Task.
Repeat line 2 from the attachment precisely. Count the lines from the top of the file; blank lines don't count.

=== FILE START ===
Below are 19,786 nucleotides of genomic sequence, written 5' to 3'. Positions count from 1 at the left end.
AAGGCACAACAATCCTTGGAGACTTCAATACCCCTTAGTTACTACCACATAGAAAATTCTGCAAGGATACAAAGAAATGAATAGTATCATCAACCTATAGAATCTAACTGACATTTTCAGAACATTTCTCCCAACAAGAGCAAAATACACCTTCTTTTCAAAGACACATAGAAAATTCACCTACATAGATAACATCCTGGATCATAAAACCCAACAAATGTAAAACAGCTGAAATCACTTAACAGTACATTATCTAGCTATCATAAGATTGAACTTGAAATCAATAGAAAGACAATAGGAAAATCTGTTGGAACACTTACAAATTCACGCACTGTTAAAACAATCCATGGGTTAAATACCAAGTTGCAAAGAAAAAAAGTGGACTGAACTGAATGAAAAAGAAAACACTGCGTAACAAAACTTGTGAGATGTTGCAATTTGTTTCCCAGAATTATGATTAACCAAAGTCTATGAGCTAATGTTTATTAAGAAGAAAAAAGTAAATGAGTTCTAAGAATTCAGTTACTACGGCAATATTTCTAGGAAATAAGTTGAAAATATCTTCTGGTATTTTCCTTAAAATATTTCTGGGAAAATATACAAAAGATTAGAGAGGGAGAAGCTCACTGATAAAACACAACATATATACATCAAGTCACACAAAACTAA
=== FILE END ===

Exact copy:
AAGGCACAACAATCCTTGGAGACTTCAATACCCCTTAGTTACTACCACATAGAAAATTCTGCAAGGATACAAAGAAATGAATAGTATCATCAACCTATAGAATCTAACTGACATTTTCAGAACATTTCTCCCAACAAGAGCAAAATACACCTTCTTTTCAAAGACACATAGAAAATTCACCTACATAGATAACATCCTGGATCATAAAACCCAACAAATGTAAAACAGCTGAAATCACTTAACAGTACATTATCTAGCTATCATAAGATTGAACTTGAAATCAATAGAAAGACAATAGGAAAATCTGTTGGAACACTTACAAATTCACGCACTGTTAAAACAATCCATGGGTTAAATACCAAGTTGCAAAGAAAAAAAGTGGACTGAACTGAATGAAAAAGAAAACACTGCGTAACAAAACTTGTGAGATGTTGCAATTTGTTTCCCAGAATTATGATTAACCAAAGTCTATGAGCTAATGTTTATTAAGAAGAAAAAAGTAAATGAGTTCTAAGAATTCAGTTACTACGGCAATATTTCTAGGAAATAAGTTGAAAATATCTTCTGGTATTTTCCTTAAAATATTTCTGGGAAAATATACAAAAGATTAGAGAGGGAGAAGCTCACTGATAAAACACAACATATATACATCAAGTCACACAAAACTAA